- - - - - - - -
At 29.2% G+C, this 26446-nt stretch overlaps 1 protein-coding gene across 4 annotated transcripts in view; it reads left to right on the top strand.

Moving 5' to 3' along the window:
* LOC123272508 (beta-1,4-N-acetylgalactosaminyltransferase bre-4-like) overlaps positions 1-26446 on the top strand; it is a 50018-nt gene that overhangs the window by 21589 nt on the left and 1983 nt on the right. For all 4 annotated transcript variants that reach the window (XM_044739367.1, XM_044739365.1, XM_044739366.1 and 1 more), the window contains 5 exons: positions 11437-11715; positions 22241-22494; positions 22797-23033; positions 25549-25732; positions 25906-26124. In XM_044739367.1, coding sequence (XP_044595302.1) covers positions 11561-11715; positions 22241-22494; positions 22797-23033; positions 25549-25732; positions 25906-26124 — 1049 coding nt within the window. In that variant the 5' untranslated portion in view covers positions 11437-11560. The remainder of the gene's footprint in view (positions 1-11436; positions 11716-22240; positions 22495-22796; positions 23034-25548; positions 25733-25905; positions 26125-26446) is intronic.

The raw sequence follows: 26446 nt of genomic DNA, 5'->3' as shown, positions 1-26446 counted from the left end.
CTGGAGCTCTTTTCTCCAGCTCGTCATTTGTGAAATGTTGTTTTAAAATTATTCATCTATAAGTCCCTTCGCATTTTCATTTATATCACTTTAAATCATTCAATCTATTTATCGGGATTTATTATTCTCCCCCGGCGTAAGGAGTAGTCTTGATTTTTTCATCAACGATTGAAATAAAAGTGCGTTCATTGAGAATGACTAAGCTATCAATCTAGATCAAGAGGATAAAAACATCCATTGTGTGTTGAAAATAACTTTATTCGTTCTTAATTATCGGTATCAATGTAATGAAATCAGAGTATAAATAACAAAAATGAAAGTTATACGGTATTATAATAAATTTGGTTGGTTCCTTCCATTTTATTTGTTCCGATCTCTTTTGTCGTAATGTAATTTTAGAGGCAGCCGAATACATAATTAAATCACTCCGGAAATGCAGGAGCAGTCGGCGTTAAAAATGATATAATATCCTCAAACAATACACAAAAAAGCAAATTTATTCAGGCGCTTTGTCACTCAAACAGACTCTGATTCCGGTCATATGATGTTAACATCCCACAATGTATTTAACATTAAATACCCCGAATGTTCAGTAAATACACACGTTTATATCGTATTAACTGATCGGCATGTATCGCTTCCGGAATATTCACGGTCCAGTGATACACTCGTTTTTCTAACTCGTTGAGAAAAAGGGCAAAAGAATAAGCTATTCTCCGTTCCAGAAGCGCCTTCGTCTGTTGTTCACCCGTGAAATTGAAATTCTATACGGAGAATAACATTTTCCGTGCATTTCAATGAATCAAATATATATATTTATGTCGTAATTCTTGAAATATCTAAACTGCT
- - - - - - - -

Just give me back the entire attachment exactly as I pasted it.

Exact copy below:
At 29.2% G+C, this 26446-nt stretch overlaps 1 protein-coding gene across 4 annotated transcripts in view; it reads left to right on the top strand.

Moving 5' to 3' along the window:
* LOC123272508 (beta-1,4-N-acetylgalactosaminyltransferase bre-4-like) overlaps positions 1-26446 on the top strand; it is a 50018-nt gene that overhangs the window by 21589 nt on the left and 1983 nt on the right. For all 4 annotated transcript variants that reach the window (XM_044739367.1, XM_044739365.1, XM_044739366.1 and 1 more), the window contains 5 exons: positions 11437-11715; positions 22241-22494; positions 22797-23033; positions 25549-25732; positions 25906-26124. In XM_044739367.1, coding sequence (XP_044595302.1) covers positions 11561-11715; positions 22241-22494; positions 22797-23033; positions 25549-25732; positions 25906-26124 — 1049 coding nt within the window. In that variant the 5' untranslated portion in view covers positions 11437-11560. The remainder of the gene's footprint in view (positions 1-11436; positions 11716-22240; positions 22495-22796; positions 23034-25548; positions 25733-25905; positions 26125-26446) is intronic.

The raw sequence follows: 26446 nt of genomic DNA, 5'->3' as shown, positions 1-26446 counted from the left end.
CTGGAGCTCTTTTCTCCAGCTCGTCATTTGTGAAATGTTGTTTTAAAATTATTCATCTATAAGTCCCTTCGCATTTTCATTTATATCACTTTAAATCATTCAATCTATTTATCGGGATTTATTATTCTCCCCCGGCGTAAGGAGTAGTCTTGATTTTTTCATCAACGATTGAAATAAAAGTGCGTTCATTGAGAATGACTAAGCTATCAATCTAGATCAAGAGGATAAAAACATCCATTGTGTGTTGAAAATAACTTTATTCGTTCTTAATTATCGGTATCAATGTAATGAAATCAGAGTATAAATAACAAAAATGAAAGTTATACGGTATTATAATAAATTTGGTTGGTTCCTTCCATTTTATTTGTTCCGATCTCTTTTGTCGTAATGTAATTTTAGAGGCAGCCGAATACATAATTAAATCACTCCGGAAATGCAGGAGCAGTCGGCGTTAAAAATGATATAATATCCTCAAACAATACACAAAAAAGCAAATTTATTCAGGCGCTTTGTCACTCAAACAGACTCTGATTCCGGTCATATGATGTTAACATCCCACAATGTATTTAACATTAAATACCCCGAATGTTCAGTAAATACACACGTTTATATCGTATTAACTGATCGGCATGTATCGCTTCCGGAATATTCACGGTCCAGTGATACACTCGTTTTTCTAACTCGTTGAGAAAAAGGGCAAAAGAATAAGCTATTCTCCGTTCCAGAAGCGCCTTCGTCTGTTGTTCACCCGTGAAATTGAAATTCTATACGGAGAATAACATTTTCCGTGCATTTCAATGAATCAAATATATATATTTATGTCGTAATTCTTGAAATATCTAAACTGCT